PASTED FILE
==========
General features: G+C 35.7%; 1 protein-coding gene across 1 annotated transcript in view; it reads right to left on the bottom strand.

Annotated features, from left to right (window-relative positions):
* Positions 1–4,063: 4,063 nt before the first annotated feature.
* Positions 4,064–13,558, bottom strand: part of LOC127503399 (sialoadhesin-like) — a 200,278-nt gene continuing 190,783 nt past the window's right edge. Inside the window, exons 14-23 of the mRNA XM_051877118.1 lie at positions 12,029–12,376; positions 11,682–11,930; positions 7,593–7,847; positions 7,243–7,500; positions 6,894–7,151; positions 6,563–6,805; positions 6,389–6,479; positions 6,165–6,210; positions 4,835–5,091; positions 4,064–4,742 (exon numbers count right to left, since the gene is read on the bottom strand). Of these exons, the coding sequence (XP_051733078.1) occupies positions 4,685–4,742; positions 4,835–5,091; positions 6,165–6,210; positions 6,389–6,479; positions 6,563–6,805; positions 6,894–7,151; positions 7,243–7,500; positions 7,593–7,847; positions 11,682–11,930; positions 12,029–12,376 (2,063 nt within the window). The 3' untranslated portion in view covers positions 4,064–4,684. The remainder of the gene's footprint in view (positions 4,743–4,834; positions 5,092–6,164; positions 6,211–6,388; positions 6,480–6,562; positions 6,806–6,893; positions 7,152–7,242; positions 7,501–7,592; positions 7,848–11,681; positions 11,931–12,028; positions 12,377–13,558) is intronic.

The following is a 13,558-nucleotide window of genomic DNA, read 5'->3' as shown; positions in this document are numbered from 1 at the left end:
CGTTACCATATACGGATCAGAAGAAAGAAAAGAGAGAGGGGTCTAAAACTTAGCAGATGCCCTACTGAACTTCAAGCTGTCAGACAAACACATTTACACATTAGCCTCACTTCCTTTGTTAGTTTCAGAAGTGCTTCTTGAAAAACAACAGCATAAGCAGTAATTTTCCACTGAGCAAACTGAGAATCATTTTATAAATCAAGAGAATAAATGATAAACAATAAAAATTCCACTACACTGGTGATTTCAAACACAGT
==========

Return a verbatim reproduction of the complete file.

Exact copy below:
General features: G+C 35.7%; 1 protein-coding gene across 1 annotated transcript in view; it reads right to left on the bottom strand.

Annotated features, from left to right (window-relative positions):
* Positions 1–4,063: 4,063 nt before the first annotated feature.
* Positions 4,064–13,558, bottom strand: part of LOC127503399 (sialoadhesin-like) — a 200,278-nt gene continuing 190,783 nt past the window's right edge. Inside the window, exons 14-23 of the mRNA XM_051877118.1 lie at positions 12,029–12,376; positions 11,682–11,930; positions 7,593–7,847; positions 7,243–7,500; positions 6,894–7,151; positions 6,563–6,805; positions 6,389–6,479; positions 6,165–6,210; positions 4,835–5,091; positions 4,064–4,742 (exon numbers count right to left, since the gene is read on the bottom strand). Of these exons, the coding sequence (XP_051733078.1) occupies positions 4,685–4,742; positions 4,835–5,091; positions 6,165–6,210; positions 6,389–6,479; positions 6,563–6,805; positions 6,894–7,151; positions 7,243–7,500; positions 7,593–7,847; positions 11,682–11,930; positions 12,029–12,376 (2,063 nt within the window). The 3' untranslated portion in view covers positions 4,064–4,684. The remainder of the gene's footprint in view (positions 4,743–4,834; positions 5,092–6,164; positions 6,211–6,388; positions 6,480–6,562; positions 6,806–6,893; positions 7,152–7,242; positions 7,501–7,592; positions 7,848–11,681; positions 11,931–12,028; positions 12,377–13,558) is intronic.

The following is a 13,558-nucleotide window of genomic DNA, read 5'->3' as shown; positions in this document are numbered from 1 at the left end:
CGTTACCATATACGGATCAGAAGAAAGAAAAGAGAGAGGGGTCTAAAACTTAGCAGATGCCCTACTGAACTTCAAGCTGTCAGACAAACACATTTACACATTAGCCTCACTTCCTTTGTTAGTTTCAGAAGTGCTTCTTGAAAAACAACAGCATAAGCAGTAATTTTCCACTGAGCAAACTGAGAATCATTTTATAAATCAAGAGAATAAATGATAAACAATAAAAATTCCACTACACTGGTGATTTCAAACACAGT